Anyway, here's some other things I've discovered:
9. There's an "incognito" window where cookies, browsing history and other personal information that can be recorded are erased after the browser has been closed. This leaves no trace for any websites to track the user's whereabouts and browsing habits. How useful is this really? Well, you can decide for yourself.
10. I like the fact that my gmail account is integrated with my blog account using Google Chrome without having to click on the "remember me" checkbox. A small thing indeed. I'm just slightly hesitant on having my default Firefox 3 browser remember me for some strange, inexplicable reason.
11. You can create shortcuts to your desktop easily of websites you've visited. I haven't done this by doing this manually. I'm guessing Google figured it's not being done because it's too involved? Perhaps, but it also could be that not everyone thinks of webpages on the desktop. The desktop is for documents and applications, not for websites. This particular user habit would be very hard to change.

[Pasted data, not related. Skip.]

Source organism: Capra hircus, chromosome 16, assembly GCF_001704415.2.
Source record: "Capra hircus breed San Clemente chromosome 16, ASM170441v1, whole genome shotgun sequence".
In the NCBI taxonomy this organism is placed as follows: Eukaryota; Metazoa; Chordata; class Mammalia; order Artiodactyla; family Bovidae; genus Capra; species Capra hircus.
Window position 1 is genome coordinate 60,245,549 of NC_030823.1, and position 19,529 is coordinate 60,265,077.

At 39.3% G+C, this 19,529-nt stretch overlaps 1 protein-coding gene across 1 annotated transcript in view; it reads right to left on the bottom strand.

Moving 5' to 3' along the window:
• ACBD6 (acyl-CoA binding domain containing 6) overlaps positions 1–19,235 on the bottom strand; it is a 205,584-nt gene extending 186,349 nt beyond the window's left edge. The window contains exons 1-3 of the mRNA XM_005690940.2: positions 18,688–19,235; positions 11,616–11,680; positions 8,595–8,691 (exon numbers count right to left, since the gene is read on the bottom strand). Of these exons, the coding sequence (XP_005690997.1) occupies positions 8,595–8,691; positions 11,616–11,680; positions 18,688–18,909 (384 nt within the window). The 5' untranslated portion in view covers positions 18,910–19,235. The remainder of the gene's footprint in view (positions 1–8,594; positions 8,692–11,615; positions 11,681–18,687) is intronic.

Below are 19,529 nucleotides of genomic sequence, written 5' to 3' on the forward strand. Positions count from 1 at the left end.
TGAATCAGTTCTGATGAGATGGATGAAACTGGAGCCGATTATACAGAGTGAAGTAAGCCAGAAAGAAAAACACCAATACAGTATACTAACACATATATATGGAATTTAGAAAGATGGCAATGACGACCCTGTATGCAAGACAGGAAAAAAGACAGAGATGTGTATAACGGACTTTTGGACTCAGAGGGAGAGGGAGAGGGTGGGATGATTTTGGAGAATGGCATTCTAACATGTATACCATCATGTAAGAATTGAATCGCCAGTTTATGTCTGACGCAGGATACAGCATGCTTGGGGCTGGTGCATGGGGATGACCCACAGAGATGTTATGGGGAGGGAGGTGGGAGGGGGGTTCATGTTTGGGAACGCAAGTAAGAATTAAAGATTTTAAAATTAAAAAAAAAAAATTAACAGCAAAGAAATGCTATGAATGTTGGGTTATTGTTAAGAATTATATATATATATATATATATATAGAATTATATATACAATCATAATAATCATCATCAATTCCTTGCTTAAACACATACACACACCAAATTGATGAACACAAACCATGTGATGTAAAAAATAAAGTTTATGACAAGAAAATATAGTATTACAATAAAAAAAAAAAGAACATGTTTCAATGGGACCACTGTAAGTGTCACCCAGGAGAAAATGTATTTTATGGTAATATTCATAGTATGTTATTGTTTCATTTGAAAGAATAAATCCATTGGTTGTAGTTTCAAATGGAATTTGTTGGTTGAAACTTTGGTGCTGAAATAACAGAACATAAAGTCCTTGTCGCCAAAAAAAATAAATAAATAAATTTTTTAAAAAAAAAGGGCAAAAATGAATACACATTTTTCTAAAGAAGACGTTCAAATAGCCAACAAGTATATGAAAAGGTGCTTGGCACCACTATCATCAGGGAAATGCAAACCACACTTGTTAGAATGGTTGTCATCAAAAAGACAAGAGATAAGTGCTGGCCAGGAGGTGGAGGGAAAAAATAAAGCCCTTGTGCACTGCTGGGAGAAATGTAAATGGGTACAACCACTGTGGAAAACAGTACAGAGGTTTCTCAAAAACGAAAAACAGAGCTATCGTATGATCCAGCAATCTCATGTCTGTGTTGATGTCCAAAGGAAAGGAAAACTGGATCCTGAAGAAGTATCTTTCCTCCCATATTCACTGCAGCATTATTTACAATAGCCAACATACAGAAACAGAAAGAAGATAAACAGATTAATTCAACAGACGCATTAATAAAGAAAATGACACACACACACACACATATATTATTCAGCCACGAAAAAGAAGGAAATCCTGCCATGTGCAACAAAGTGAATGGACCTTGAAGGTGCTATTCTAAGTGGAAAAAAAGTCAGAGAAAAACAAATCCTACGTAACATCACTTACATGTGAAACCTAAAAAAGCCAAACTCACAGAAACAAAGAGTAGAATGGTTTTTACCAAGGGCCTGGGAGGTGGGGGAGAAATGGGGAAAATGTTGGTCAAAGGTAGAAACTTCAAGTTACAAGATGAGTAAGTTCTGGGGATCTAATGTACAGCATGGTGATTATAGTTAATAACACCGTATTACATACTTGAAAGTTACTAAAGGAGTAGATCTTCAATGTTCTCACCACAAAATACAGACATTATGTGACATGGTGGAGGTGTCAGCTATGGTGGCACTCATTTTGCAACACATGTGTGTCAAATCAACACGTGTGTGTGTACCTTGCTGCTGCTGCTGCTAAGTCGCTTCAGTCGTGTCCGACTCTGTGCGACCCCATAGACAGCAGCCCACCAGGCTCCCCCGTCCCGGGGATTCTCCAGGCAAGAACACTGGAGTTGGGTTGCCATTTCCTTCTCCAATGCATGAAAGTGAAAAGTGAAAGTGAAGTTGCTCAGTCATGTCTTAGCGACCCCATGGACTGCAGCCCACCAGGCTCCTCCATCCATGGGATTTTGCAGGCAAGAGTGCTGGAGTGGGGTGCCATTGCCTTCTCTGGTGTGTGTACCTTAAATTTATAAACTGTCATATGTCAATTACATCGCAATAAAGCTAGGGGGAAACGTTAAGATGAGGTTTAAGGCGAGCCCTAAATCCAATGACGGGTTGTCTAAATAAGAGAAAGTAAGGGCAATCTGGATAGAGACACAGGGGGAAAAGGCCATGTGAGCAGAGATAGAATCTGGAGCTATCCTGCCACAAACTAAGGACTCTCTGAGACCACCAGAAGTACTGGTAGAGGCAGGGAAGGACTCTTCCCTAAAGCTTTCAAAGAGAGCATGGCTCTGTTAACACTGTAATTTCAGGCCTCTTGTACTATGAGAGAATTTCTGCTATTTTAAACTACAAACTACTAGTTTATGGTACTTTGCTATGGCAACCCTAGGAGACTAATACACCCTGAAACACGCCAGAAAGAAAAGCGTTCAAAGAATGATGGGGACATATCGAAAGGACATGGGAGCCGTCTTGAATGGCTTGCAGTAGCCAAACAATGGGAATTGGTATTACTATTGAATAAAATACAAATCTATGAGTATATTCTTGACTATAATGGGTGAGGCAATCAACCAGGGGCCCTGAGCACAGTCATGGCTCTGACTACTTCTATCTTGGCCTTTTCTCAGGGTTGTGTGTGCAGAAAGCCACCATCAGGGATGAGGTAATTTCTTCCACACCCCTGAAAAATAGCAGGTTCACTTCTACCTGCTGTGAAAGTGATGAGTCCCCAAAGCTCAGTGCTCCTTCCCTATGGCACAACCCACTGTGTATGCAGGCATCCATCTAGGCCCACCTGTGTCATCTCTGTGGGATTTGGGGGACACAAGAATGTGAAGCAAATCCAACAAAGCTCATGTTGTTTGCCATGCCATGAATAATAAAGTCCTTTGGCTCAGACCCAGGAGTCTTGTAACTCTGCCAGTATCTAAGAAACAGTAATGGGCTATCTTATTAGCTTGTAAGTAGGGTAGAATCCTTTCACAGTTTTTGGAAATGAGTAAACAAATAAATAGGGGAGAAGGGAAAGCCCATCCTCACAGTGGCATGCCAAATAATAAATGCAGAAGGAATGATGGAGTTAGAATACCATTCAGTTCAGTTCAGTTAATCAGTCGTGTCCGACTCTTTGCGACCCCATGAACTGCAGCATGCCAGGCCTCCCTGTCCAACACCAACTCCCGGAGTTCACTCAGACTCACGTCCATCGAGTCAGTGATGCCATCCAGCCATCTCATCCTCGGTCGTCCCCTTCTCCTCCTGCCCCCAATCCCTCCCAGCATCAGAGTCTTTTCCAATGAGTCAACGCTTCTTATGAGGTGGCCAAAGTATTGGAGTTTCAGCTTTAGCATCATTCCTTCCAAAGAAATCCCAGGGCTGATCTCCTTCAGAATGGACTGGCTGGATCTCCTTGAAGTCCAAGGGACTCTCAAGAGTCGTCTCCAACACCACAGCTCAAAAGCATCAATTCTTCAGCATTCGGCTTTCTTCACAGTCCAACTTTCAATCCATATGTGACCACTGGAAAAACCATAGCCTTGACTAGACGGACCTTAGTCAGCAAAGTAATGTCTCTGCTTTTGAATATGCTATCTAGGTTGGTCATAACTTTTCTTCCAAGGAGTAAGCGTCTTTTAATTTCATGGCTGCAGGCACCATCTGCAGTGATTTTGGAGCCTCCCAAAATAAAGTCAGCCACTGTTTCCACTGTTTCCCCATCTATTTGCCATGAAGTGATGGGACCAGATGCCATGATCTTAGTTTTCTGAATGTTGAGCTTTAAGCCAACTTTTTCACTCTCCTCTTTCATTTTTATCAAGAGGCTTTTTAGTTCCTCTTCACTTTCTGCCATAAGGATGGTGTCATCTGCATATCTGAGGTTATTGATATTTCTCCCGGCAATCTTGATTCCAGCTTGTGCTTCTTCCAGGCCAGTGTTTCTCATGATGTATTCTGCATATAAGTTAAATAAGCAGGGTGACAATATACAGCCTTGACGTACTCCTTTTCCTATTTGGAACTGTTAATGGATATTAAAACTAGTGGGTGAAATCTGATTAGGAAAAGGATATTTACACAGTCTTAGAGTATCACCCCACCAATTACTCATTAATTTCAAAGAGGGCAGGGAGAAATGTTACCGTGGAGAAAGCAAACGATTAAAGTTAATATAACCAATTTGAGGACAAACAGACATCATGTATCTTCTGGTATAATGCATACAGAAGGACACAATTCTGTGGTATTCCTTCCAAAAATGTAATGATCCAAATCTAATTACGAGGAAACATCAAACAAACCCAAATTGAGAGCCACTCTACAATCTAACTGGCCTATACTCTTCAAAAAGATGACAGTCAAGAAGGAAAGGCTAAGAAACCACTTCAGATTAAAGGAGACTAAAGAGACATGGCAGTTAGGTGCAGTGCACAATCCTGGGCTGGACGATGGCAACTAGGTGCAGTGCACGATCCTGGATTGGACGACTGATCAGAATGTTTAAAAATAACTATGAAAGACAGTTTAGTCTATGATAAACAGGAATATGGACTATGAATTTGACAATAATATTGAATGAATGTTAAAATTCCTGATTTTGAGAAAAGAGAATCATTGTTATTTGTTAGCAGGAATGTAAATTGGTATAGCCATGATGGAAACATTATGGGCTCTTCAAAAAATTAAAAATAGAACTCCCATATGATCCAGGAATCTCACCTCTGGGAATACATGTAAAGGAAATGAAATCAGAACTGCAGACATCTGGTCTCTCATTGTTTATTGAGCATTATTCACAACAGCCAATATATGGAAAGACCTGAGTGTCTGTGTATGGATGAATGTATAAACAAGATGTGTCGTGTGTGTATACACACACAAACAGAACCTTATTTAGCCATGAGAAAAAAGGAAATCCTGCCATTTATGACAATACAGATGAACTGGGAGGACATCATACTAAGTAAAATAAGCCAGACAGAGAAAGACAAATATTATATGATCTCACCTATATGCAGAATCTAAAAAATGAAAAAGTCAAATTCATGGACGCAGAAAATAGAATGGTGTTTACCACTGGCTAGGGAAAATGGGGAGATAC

12. It doesn't work well at all with Facebook - a site I frequent daily. I don't know how many other applications it doesn't like. Feel free to post a comment to let me know.
All in all, if Google is trying to shift the paradigm of the browser and the mental model of the user and they've completely failed at it. While it may be embraceable, as it is now, it's not enough of a change to take notice - which is why I've barely touched it from the install date. If however, they're doing it incrementally, they may have something. But I believe most of all, it's a great browser for Google to facilitate the impending release of their new smartphone, with the Android O/S installed. It's also a great way to increase their search engine business aided by mobile computing.
So really, Google Chrome is nothing more than just another browser, for now. And without any sparkly bits.